The modern approach to the town of Villeneuve passes the Tower of Philip
the Fair, a huge square block of masonry, erected early in the
fourteenth century on the west bank of the river, at the spot where the
old Bridge of St. Benezet reached the shore. The position was such that
whoever held this tower had complete command of the bridge, and could
render it useless to the inhabitants of Avignon when any conflict arose.
Its presence here proves how determined Philip was to have the Papacy
under his complete control, and at the time of its construction it was
well-nigh impregnable, for it embodied the latest improvements known to
the military genius of that day.

Before this period the battlements of fortresses and castles were simply
a series of embrasures and merlons with narrow oylets perforating the
latter. The engines of war used in laying siege to these buildings were
great battering-rams, with iron points, which laboured incessantly at
the lower portions of the defences, until a breach sufficiently large to
give passage to the attacking party was effected. The defenders’ reply
to this mode of attack was to lower cords or chains from the
battlements, and with them entangle the battering-ram so as to put it
out of action.

The besieging party’s efforts were, therefore, engaged in preventing the
defenders from leaning over the parapets; the archers and bowmen
directing their arrows and quarrels at any and every head appearing at
the embrasures above. Throughout the crusades this was the manner of
defence and attack, and an improvement was introduced by a system of
covering the battlements with temporary galleries, projecting over and
supported upon wooden beams, thrust through holes left for the purpose
in the masonry. This gallery was roofed with wood and tiles, whilst the
floor had gaps between the planks through which the defenders could let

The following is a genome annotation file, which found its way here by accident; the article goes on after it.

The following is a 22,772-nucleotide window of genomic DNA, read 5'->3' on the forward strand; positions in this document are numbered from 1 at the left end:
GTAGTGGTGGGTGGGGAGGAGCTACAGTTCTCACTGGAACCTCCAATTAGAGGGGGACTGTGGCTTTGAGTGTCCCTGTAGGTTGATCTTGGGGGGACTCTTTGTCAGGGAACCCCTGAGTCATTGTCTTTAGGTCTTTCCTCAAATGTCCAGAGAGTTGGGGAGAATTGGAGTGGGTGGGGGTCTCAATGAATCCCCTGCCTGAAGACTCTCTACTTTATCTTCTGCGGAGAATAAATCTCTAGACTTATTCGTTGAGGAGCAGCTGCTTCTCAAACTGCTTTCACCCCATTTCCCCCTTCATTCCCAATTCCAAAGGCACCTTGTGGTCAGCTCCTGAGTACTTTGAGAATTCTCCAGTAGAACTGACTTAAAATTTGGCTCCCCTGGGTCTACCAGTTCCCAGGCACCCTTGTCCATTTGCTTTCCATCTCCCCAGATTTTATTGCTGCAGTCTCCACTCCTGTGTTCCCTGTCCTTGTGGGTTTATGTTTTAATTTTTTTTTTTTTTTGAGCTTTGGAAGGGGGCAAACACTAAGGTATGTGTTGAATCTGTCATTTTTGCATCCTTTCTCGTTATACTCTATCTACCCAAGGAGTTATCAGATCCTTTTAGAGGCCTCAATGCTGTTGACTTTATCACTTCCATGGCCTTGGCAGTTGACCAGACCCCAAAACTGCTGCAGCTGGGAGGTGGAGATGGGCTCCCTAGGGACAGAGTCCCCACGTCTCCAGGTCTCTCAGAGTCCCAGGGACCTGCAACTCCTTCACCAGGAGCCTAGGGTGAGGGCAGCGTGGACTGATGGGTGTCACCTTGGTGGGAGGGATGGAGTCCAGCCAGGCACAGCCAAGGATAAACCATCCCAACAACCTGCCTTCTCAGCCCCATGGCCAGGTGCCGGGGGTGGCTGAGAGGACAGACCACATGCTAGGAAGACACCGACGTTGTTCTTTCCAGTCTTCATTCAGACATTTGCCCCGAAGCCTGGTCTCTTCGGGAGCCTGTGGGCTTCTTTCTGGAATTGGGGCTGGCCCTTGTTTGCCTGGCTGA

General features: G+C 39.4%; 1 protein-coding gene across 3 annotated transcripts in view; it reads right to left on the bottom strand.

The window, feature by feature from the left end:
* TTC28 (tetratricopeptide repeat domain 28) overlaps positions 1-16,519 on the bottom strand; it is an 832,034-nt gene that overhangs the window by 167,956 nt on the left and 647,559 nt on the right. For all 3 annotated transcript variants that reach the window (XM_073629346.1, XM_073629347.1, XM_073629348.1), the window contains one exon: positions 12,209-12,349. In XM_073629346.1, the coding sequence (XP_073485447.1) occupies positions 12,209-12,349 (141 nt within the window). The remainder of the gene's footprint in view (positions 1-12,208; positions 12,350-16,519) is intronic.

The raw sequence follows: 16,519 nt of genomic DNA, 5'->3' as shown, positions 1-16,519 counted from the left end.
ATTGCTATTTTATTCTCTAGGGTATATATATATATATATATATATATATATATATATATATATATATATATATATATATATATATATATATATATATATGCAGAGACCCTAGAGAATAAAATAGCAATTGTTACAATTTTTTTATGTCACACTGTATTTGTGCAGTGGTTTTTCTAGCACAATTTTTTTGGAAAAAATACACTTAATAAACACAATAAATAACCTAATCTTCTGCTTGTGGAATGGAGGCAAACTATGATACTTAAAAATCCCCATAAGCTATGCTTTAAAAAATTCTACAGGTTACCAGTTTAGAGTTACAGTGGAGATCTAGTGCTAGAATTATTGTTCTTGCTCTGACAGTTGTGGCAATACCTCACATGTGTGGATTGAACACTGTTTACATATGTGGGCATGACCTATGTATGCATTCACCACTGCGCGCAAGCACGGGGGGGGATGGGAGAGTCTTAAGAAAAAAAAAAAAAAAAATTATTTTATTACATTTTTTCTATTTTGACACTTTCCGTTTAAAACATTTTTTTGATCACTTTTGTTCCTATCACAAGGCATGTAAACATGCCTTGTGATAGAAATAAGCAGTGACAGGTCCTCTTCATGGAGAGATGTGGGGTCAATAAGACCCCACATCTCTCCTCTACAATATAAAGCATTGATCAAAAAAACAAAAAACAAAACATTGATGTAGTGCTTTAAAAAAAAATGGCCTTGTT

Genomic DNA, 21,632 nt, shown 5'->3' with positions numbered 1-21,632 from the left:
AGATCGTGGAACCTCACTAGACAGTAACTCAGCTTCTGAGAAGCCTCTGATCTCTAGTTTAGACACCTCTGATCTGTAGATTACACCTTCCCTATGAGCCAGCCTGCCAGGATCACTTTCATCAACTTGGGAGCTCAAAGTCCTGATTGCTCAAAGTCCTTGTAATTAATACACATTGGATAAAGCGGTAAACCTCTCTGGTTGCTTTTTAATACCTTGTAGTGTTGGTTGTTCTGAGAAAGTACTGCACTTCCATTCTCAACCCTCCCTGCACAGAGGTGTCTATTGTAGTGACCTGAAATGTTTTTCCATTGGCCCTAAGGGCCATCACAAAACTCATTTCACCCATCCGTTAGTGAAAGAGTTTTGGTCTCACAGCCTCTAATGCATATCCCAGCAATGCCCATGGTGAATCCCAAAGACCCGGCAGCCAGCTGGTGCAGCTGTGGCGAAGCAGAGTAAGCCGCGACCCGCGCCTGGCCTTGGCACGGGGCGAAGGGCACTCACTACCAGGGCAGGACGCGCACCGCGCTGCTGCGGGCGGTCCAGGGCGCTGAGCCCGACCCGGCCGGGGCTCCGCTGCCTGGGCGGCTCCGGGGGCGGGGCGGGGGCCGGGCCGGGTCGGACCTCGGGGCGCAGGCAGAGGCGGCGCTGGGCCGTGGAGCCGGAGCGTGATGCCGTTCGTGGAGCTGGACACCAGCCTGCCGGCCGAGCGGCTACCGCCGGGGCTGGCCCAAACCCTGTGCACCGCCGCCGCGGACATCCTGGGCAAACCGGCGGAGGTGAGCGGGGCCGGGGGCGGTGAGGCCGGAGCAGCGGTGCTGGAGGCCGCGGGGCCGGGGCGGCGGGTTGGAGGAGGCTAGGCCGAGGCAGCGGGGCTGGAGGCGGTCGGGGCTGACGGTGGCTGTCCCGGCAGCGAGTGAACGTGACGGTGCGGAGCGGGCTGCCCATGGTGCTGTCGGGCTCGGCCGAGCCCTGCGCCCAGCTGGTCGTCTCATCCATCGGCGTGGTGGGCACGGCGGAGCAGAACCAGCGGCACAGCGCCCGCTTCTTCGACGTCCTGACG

down their ropes and chains or pour molten lead, burning sulphur, stones
and other missiles upon the heads of those who advanced to enter
breaches in the walls.

But in time a method was discovered of successfully


attacking this device of the defending party. Great catapults, the most
ancient of military engines, invented away back in the early classic
times, were now employed to hurl barrels of burning tar up on to the
temporary wooden shelters, which were soon demolished by this means.

[Illustration: A HILL TOP VILLENEUVE.]

For centuries this method of attack and defence flourished, and it was
not until the beginning of the fourteenth century that the machicolated
battlements came into existence. From ancient times the old crenellated
battlements had served through ages that were engaged in fighting. The
ancient Egyptians and Assyrians used them, and it was reserved for the
military genius of the Middle Ages to invent the machicolated parapet.
This consisted of building out from the main walls of the tower or
castle a curtain of masonry, supported by stone brackets. This gave a
thorough protection to the besieged, who could look down through the
apertures between the corbels and drop their missiles, molten lead,
burning sulphur and melted pitch, on to the heads of their assailants.

The Tower of Philip the Fair is built with a machicolated battlement,
and over the small doorway there is an “échauguette,” or small
projecting tower, which commands the entrance. Even if the besiegers
managed to escape the missiles dropped through the floor of the little
tower, and forced their way into the porch, their task was not